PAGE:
CFR is an export term, and is basically the opposite of ‘FOB’. For this trading term, you as an exporter will hold the costs from your door in the UK to the destination port. However, the responsibility already shifts as soon as the cargo passes the ships’ rail. From the destination port costs will shift to your buyer, who will hold the remaining local costs, ie. import customs clearance, import handling and transportation to their door.
DAP is also an incoterm related to export. For this one, you as an exporter are responsible for the entire transport process from your door to your buyers door in any given country. Therefore, you also bear all the costs associated with the transportation.
Read more about the different incoterms here.
Common to the four incoterms mentioned above, they only reflect cost associated with the transportation. For instance, should you be interested in adding a transport insurance to insure your goods while in transit, this will typically be an additional cost.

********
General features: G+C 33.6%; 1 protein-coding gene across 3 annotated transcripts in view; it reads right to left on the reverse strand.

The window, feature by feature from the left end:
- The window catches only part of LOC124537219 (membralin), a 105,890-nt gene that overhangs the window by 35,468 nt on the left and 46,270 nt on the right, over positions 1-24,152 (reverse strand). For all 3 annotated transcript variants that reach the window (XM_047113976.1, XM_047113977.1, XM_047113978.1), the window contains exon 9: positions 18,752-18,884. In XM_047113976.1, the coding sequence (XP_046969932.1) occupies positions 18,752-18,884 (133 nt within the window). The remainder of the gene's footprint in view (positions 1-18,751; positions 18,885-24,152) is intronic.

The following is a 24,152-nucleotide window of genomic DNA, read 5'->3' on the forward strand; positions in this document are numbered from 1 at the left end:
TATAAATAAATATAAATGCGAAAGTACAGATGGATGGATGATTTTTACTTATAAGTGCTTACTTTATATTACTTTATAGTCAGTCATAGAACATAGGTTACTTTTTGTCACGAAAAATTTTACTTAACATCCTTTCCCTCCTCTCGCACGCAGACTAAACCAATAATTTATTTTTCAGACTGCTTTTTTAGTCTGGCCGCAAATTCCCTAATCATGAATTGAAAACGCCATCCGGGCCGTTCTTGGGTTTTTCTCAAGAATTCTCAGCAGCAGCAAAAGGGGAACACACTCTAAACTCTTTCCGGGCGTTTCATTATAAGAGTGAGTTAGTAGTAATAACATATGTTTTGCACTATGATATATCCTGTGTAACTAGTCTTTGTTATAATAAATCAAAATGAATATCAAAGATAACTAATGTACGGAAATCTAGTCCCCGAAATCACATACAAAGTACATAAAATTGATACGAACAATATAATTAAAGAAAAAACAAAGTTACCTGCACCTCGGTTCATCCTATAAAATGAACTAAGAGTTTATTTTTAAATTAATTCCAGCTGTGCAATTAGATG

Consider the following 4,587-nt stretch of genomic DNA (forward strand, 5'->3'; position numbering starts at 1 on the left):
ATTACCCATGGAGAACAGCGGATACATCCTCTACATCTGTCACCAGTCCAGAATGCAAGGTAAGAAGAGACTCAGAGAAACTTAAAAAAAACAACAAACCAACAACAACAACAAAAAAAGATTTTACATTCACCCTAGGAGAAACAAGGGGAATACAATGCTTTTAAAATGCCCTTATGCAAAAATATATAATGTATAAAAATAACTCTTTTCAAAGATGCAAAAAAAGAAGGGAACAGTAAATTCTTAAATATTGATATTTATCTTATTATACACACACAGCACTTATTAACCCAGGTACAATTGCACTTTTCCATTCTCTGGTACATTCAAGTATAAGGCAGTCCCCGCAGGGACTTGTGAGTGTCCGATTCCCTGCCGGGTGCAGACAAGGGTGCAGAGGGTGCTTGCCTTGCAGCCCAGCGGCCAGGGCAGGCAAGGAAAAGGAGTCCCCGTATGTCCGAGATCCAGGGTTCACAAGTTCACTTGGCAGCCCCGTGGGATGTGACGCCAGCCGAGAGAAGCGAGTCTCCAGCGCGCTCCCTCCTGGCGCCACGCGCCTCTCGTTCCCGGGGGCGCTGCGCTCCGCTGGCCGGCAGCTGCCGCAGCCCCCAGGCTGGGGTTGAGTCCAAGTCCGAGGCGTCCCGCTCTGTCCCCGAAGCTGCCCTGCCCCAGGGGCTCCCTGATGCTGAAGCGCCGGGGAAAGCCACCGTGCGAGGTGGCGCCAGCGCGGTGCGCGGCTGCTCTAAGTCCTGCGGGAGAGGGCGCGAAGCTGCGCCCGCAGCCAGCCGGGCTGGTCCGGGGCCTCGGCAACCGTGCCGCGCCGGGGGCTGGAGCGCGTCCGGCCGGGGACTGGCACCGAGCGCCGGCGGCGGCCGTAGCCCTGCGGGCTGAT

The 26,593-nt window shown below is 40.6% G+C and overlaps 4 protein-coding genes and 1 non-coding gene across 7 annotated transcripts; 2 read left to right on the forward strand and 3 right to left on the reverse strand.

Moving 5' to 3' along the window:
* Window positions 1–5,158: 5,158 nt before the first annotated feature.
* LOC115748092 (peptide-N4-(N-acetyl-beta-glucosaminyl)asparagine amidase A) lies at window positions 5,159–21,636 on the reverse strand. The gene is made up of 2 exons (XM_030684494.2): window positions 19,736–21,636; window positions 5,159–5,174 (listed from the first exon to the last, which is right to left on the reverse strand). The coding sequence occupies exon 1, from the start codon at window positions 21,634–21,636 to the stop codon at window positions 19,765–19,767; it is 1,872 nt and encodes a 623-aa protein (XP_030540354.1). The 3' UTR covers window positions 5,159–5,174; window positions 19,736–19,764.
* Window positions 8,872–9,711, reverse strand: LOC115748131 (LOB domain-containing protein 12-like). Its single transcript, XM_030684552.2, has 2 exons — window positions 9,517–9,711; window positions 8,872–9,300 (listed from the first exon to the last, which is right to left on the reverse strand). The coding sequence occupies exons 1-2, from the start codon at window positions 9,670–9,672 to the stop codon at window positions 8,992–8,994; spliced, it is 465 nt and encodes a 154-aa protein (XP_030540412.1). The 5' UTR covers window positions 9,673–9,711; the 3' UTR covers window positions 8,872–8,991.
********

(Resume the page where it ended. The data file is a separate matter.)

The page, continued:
In terms of duty on your imported goods, this should be settled with your local customs authority, and it is your own responsibility to check this amount, as duty is not related to the transportation, but to the specific goods you are importing.
Road transport within Europe
Within Europe, most transportation is done by truck, and is commonly referred to as regular road transportation. This type of service is always door-to-door (EXW), and will therefore always include pick-up and delivery. However, if you are importing a larger amount of goods (the equivalent to three pallets or more), you are likely to avoid costs for points three and six in the transport process (handling of the goods), as your goods will be collected and delivered directly with a large export truck without any transshipments. The term ‘export truck’ refers to the truck that runs between the warehouse at origin and the warehouse at destination, from where the goods will be delivered with a different, usually a bit smaller, truck. The same goes for collection.